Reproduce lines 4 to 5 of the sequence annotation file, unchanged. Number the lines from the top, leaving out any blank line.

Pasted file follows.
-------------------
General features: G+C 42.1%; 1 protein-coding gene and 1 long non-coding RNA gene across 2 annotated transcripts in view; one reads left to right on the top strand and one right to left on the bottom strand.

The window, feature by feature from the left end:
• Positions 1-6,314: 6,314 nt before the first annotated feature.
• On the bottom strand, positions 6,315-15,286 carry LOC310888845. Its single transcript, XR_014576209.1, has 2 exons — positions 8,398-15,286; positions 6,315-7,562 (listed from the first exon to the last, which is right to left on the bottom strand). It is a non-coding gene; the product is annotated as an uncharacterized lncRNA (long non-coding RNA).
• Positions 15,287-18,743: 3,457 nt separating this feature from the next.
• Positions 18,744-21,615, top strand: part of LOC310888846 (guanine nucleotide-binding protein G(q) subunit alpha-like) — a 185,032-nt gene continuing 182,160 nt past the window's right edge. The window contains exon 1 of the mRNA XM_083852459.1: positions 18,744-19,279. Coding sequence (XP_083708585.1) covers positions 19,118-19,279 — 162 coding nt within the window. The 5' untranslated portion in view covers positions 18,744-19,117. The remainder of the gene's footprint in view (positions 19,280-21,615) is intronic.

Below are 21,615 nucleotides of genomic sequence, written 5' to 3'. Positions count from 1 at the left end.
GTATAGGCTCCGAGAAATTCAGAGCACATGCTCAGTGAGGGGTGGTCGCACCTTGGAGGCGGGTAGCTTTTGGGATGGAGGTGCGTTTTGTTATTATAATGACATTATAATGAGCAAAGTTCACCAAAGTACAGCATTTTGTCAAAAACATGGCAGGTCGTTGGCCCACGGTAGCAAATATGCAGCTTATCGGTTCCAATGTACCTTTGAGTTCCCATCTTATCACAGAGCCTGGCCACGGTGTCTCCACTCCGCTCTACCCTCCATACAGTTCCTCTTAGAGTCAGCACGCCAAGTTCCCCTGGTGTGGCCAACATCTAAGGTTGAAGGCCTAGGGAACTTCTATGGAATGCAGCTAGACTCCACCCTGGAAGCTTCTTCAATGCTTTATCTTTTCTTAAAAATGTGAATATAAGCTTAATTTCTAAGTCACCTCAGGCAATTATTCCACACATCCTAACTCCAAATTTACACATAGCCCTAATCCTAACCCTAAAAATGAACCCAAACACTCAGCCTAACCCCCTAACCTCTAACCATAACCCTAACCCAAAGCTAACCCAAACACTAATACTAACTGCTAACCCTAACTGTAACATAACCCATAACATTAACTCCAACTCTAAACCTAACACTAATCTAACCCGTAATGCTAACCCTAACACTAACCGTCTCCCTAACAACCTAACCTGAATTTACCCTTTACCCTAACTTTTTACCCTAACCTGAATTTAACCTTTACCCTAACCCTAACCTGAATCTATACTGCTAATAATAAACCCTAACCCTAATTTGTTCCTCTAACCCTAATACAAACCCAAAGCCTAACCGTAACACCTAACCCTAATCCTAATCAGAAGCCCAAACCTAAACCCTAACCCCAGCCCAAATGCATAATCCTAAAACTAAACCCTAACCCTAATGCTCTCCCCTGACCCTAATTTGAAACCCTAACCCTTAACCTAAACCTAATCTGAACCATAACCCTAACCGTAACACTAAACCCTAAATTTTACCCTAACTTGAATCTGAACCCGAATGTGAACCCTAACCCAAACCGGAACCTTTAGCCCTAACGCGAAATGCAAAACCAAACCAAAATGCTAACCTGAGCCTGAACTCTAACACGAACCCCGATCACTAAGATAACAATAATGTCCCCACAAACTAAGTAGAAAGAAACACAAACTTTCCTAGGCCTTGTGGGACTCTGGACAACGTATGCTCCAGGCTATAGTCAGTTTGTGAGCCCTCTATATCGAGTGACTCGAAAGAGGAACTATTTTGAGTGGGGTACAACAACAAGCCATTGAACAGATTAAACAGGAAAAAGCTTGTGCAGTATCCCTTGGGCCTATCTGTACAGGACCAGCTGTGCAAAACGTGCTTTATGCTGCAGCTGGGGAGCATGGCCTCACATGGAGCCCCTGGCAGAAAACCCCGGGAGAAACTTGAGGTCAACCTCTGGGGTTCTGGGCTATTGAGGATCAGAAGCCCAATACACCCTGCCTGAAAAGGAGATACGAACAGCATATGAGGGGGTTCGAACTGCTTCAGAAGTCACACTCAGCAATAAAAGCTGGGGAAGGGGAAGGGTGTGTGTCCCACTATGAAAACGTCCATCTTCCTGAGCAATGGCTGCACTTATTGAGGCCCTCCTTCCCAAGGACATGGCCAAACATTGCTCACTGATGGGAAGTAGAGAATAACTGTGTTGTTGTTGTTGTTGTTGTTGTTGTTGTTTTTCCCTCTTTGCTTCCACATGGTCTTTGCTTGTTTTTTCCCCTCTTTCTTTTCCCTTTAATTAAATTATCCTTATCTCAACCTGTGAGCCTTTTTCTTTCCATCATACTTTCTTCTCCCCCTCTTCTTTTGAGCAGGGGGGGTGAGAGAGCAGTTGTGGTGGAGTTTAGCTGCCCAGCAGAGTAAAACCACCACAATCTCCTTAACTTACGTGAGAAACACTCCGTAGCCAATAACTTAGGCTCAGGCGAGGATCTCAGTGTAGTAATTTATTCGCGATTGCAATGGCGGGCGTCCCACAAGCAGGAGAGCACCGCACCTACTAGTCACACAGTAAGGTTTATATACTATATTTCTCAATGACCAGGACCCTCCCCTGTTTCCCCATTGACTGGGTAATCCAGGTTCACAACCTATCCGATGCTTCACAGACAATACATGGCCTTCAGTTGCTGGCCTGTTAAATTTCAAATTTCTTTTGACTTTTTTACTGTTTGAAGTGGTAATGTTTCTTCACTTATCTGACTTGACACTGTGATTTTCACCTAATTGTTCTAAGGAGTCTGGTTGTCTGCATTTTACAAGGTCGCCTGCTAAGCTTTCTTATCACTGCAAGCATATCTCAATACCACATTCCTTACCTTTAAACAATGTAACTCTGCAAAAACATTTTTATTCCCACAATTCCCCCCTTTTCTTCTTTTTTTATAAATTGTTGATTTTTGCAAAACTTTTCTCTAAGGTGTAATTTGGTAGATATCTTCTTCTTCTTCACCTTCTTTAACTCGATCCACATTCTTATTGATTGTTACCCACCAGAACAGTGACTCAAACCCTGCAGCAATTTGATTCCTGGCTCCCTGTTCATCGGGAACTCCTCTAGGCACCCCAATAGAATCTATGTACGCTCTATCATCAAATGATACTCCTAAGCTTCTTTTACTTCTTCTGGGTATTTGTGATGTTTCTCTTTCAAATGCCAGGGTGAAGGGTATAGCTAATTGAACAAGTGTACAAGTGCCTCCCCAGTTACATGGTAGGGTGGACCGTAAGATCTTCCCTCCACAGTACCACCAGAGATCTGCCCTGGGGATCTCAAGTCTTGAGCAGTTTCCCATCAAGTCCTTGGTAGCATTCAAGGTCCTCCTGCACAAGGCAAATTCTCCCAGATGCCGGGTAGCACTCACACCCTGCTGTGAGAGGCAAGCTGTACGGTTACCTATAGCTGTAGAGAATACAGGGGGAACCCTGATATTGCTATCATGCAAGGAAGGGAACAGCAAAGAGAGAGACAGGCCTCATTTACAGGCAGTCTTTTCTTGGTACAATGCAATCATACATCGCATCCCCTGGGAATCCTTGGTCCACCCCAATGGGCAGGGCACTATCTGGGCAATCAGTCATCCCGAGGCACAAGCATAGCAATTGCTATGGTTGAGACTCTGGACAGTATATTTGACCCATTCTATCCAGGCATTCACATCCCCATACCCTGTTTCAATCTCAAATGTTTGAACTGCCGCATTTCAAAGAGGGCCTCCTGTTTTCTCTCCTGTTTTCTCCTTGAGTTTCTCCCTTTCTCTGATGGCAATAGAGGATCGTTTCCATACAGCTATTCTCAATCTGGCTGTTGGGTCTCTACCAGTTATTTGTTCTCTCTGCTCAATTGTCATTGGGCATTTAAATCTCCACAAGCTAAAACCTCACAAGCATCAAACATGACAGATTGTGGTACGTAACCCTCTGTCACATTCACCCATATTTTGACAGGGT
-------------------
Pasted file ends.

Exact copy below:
• On the bottom strand, positions 6,315-15,286 carry LOC310888845. Its single transcript, XR_014576209.1, has 2 exons — positions 8,398-15,286; positions 6,315-7,562 (listed from the first exon to the last, which is right to left on the bottom strand). It is a non-coding gene; the product is annotated as an uncharacterized lncRNA (long non-coding RNA).
• Positions 15,287-18,743: 3,457 nt separating this feature from the next.